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The Sad Truth of American Health in 2023

Updated: Feb 6, 2023

And why you’re part of the solution

By Austin Perlmutter, MD


At the start of 2023 we face an incredible paradox. While America spends over $4 trillion each year on healthcare, our health outcomes are consistently far worse than countries spending far less. The US boasts the worst health outcomes overall compared to other high-income countries, with lower life expectancy and the highest rates of chronic health conditions.

The reasons for this problem are multiple. We don’t prioritize healthy food. We’re very stressed. We don’t sleep well, and we spend most of our waking hours on digital media. Corporate interests are placed above the public. We subsidize junk food. We have unequal and inconsistent access to basic health resources.

How do we address this issue? There are a number variables to consider. Of course we need change at the highest levels, and the recent White House conference focus on nutrition and “food is medicine” work is a hopeful sign. But from my perspective, it’s absolutely invaluable that each of us first becomes a local champion for better health. Here’s what I mean:

The default outcome for adults living in the United States today is development of at least one chronic disease, especially those related to disordered metabolic and immune health (e.g., blood sugar issues, chronic inflammation). We also know that many if not most of us can make substantial changes to improve our health with simple lifestyle steps.

Having heard from so many of my readers, I recognize that many of you are already personally and locally advocating for simple healthy measures like reading nutrition facts, eating more real food, engaging in movement and getting into nature. But here’s the thing: you need to realize that prioritizing wellness makes you an anomaly!

By reading this and other health-themed educational content pieces, you’ve shown you care about learning more. That means you are on a journey to better your health. To this end, I so congratulate your efforts, and want to remind you why it’s the simple things you do that matter so much.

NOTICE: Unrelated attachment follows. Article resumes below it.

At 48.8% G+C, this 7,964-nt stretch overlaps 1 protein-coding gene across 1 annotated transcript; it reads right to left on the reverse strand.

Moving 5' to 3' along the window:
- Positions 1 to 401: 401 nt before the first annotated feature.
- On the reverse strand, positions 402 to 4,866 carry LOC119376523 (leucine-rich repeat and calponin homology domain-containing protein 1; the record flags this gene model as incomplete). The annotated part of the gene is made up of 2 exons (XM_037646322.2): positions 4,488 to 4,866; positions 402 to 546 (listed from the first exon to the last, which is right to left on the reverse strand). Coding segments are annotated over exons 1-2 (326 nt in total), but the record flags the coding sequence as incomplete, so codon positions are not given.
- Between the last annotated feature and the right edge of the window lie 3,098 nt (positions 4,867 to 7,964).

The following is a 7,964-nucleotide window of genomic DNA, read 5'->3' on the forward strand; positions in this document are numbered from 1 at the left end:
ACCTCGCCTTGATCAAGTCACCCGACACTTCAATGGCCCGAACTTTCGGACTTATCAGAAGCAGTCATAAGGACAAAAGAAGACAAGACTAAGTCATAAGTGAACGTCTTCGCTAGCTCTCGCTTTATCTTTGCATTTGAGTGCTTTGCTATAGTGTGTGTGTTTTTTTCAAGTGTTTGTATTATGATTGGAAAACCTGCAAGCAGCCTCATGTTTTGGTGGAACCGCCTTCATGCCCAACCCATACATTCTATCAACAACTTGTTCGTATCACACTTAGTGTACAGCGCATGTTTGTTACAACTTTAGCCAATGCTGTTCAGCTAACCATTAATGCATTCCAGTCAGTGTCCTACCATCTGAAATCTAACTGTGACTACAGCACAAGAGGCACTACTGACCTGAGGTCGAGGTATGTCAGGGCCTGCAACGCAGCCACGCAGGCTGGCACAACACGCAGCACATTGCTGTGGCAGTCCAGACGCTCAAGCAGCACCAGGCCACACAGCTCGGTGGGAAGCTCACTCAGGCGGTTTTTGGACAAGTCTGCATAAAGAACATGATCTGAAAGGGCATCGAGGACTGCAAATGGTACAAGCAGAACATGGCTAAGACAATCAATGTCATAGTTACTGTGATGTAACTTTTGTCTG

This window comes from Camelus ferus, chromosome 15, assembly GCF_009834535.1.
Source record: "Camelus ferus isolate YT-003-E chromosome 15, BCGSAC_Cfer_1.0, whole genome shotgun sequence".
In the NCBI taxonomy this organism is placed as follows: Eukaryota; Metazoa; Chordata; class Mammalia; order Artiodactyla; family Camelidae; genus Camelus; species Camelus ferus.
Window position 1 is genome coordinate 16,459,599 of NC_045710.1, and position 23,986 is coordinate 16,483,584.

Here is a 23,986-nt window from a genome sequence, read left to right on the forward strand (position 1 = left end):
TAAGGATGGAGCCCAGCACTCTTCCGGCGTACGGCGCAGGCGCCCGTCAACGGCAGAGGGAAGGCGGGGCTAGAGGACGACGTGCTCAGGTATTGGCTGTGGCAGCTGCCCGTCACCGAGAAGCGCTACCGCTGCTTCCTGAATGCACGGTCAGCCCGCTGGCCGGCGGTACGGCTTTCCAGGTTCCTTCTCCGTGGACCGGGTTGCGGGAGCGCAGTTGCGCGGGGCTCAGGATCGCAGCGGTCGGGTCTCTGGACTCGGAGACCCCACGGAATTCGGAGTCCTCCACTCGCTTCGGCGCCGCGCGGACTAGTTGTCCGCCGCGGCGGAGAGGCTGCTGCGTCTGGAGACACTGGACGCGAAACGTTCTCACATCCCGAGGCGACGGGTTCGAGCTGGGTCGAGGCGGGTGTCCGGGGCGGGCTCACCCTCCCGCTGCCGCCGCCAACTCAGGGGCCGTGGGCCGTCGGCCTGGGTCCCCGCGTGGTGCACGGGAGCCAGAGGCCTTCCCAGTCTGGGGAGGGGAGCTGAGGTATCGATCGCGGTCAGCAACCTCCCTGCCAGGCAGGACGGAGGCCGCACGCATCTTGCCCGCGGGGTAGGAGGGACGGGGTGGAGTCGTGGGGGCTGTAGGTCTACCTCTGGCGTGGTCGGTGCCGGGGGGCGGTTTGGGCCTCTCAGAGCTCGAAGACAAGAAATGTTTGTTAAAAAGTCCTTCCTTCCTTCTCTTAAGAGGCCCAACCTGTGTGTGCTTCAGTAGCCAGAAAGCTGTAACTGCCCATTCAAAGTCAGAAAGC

Despite what you see on social media or on the magazine covers, sensational and sexy isn’t good science, nor does it produce quality outcomes. Instead, it’s getting time outside, eating real food, prioritizing sleep, moving your body frequently, putting down your phone and calling a loved one that are most strongly linked to better health. In fact, that’s often what the journey to health looks like! And we need to celebrate ourselves and each other for the simple steps rather than tear each other down in debates over the trivial and sensationalized.

As of my writing this, the community of people interested in ways to get the stuck out of their bodies and brains and pursue lasting and meaningful health has grown to tens of thousands, I so value your being here, and if you think someone you know would enjoy this journey too, I’d greatly appreciate you sharing this article with a friend or family member.

I appreciate you. Until next time,

-Austin Perlmutter MD

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